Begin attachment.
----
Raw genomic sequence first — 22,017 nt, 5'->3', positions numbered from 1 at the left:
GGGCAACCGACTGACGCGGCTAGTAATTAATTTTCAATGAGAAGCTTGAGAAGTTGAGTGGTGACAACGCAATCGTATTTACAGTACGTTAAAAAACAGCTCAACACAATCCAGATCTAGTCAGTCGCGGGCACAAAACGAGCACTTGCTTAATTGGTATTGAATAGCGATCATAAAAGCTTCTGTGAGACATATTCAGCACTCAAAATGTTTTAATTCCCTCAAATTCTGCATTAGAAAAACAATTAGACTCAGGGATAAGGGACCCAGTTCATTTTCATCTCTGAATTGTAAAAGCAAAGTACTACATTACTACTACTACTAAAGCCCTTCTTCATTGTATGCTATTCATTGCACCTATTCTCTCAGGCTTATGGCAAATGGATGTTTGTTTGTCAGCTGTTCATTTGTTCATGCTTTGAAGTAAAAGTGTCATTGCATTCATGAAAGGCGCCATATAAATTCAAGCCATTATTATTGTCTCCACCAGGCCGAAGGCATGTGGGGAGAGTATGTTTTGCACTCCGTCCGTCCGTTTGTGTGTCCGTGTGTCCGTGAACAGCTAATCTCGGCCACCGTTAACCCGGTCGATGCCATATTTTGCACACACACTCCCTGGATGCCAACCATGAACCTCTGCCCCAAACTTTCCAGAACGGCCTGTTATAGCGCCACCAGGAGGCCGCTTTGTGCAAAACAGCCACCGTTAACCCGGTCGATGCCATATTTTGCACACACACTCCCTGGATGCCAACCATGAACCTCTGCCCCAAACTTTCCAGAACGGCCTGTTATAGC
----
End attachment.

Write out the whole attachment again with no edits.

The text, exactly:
Raw genomic sequence first — 22,017 nt, 5'->3', positions numbered from 1 at the left:
GGGCAACCGACTGACGCGGCTAGTAATTAATTTTCAATGAGAAGCTTGAGAAGTTGAGTGGTGACAACGCAATCGTATTTACAGTACGTTAAAAAACAGCTCAACACAATCCAGATCTAGTCAGTCGCGGGCACAAAACGAGCACTTGCTTAATTGGTATTGAATAGCGATCATAAAAGCTTCTGTGAGACATATTCAGCACTCAAAATGTTTTAATTCCCTCAAATTCTGCATTAGAAAAACAATTAGACTCAGGGATAAGGGACCCAGTTCATTTTCATCTCTGAATTGTAAAAGCAAAGTACTACATTACTACTACTACTAAAGCCCTTCTTCATTGTATGCTATTCATTGCACCTATTCTCTCAGGCTTATGGCAAATGGATGTTTGTTTGTCAGCTGTTCATTTGTTCATGCTTTGAAGTAAAAGTGTCATTGCATTCATGAAAGGCGCCATATAAATTCAAGCCATTATTATTGTCTCCACCAGGCCGAAGGCATGTGGGGAGAGTATGTTTTGCACTCCGTCCGTCCGTTTGTGTGTCCGTGTGTCCGTGAACAGCTAATCTCGGCCACCGTTAACCCGGTCGATGCCATATTTTGCACACACACTCCCTGGATGCCAACCATGAACCTCTGCCCCAAACTTTCCAGAACGGCCTGTTATAGCGCCACCAGGAGGCCGCTTTGTGCAAAACAGCCACCGTTAACCCGGTCGATGCCATATTTTGCACACACACTCCCTGGATGCCAACCATGAACCTCTGCCCCAAACTTTCCAGAACGGCCTGTTATAGC